The Waffen-SS grew to a nominal strength of over 800,000 men in some 38 divisions by 1945. More significantly, it made up a quarter of Germany's tank troops and almost a third of its mechanized forces. Initially looked down upon by the professionals of the Heer, they rose to become the German Army's "fire-brigade", committed as the spearhead of attack or the last line of defense. Romanticized by a few, vilified by most, the Waffen-SS is probably the most-studied military formation in the history of the twentieth century.
The symbols chosen by the SS were both intentional and unintentional. The SS collar runes were supposed to symbolize Germany's Nordic roots. The Death's Head, besides its obvious graveyard menace, was the badge of four vanished regiments of the Kaiser's army. The cuff titles symbolize battle honours won by England's German Legion during the Napoleonic wars (though this claim is spurious at best). The service dress of the Waffen-SS divisions was broadly similar to that of the Wehrmacht, but with a wholly different range of insignia and with certain detail differences of cut and design.
Officers began the war wearing the M1933 officers field tunic. It was very similar to that of the enlisted mans, though of much finer quality (often of private purchase). The main difference was a set of turned-back cuffs, which reached to mid-forearm. The same national emblem was worn as enlisted men, on the right arm. The tunic was worn with flared riding breeches and black riding boots.
fieldgray M36 off tunic, the stonegrey breeches and a Walther P38 pistol as sidearm.
|This Rottenführer wears the M42 tunic with a cuffband. On his belt, the Mp44 pouches for his Sturmgewehr and a mapcase. (pic)|
Officers were required to wear the M1934 belt with "Sam Browne"-type shoulder strap. Both were a light reddish brown, with a thin line or groove pressed around the edge of the belt and shoulder strap. The buckle was open-faced with two prongs, in matt aluminum. The two-piece shoulder strap was 1 inch (25 mm) wide and fitted with a hook at both ends; these attached to two stud-secured leather belt loops with "D" rings positioned on the belt at the left front and the right rear, with the strap running over the right shoulder. Though principally ornamental, the belt did serve to support any attached equipment, usually a sidearm (pistol, dagger or sabre) and map case in either black or reddish brown leather.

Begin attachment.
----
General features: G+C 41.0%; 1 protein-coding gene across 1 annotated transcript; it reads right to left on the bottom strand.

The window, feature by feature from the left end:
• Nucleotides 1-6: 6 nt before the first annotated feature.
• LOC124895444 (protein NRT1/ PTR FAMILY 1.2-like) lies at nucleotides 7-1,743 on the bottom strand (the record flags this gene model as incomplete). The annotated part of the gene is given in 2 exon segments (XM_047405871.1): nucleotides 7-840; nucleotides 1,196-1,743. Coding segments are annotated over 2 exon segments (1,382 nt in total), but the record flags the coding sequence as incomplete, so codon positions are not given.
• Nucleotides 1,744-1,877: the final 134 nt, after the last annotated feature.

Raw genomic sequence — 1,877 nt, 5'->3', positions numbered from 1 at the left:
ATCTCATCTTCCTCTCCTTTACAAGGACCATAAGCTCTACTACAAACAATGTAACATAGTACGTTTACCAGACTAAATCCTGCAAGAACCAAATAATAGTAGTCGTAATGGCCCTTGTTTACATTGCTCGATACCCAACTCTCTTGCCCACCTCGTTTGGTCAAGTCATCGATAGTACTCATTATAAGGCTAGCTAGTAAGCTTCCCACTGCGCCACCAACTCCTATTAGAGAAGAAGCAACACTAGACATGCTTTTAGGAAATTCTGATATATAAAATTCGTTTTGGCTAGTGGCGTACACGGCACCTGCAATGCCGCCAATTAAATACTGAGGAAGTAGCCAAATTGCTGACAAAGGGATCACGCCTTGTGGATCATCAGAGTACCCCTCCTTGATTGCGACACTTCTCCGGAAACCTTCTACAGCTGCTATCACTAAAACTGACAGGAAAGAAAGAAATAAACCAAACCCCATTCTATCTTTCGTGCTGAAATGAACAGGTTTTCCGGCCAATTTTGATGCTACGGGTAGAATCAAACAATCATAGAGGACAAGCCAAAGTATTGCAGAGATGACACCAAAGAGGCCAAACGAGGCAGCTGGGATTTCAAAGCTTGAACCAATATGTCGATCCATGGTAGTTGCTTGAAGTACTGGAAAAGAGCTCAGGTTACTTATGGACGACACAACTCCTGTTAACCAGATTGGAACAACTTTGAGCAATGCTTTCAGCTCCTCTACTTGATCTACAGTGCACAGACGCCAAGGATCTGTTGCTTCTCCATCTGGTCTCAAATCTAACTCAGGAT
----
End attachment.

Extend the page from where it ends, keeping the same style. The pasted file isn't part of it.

Apart from the steel helmet, officers had three types of headgear to choose from; they seem to have been worn indiscriminately in the front lines. The most common was the sidecap, similar in cut to the enlisted mens, but with silver piping round the edge of the crown.
The high-fronted (Schirmmutze) was also widely worn. The SS eagle and swastika were worn on the crown, and a metal death's head on the front of the black velvet cap band. Waffenfarbe piping appeared round the crown seam and on both edges of the band. Though the cap was normally issued with a black leather chin strap, for officers is was replaced by a heavy plaited double-cord in silver thread, held in place by two silver buttons. A silver metal eagle badge of SS design was pinned to the front of the crown, and a silver death's-head to the front of the band. Senior NCOs were sometimes to be seen wearing this cap, but with a black leather chinstrap instead of the cords. Waffenfarbe piping followed the crown seam and both top and bottom edges of the band. Insignia was the same as on the officer's version. NCOs wore the same sidecap as the rank and file.
There was also the "old style officers cap" (Offizierfeldmutze alterer Art). It was of similar shape to the peaked cap, but noticeably smaller in outline. This soft and battered-looking cap was quite popular. It had no chinstrap or cords, though officers occasionally added the silver cords. The peak was either of unstiffened black leather or less commonly covered in field-grey cloth. Unlike the Army equivalent, it bore metal insignia as on the Schirmmutze.
Officers also wore the officer's version of the M1943 field cap. It was identical to the enlisted man's version, but with silver piping round the crown seam.
Changes to officers' and NCO's equipment were dictated more by experience than any regulation France 1940 was one thing, but Russia 1942 was quite another! One of the few regulated change came in July 1943, when it was ordered that the M1934 officer's belt was to be dyed black, and new belts be manufactured in black. But most of the changes were dictated by the battlefield. Any front line officer or NCO who wished to stay alive quickly made changes that made him look more like his men. This meant the abandonment of the officer's belt for the enlisted man's, adopting the enlisted man's tunic, and wearing the sidecap or M1943 field cap instead of an officer's cap.
|Clear view on the Schirmmütze (cap), Iron cross 1th class, nahkampfspange and sturmabzeichen.||M43 feldmütze, M39 eihandgranade hanging on the pocketbutton and the Iron Cross 1th & 2nd class.|
Cuff-titles (Armelstreifen) were a common feature of German uniform insignia. Many military, para-military, political and ancillary formations wore such items. They can be divided onto a number of categories. Though many were in existence before the war, new ones were created throughout the war.
Regulations were laid down for the manufacture and issue of all types of cuff-titles. Definite rules were set out regarding the wearing of these items, though these were often ignored. Many differed between those worn by officers and those worn by enlisted men; usually this took the form of the quality of the material used in the inscriptionwhite or grey machine-stitched cotton for the lower ranks, silver-aluminum hand-embroidery for officers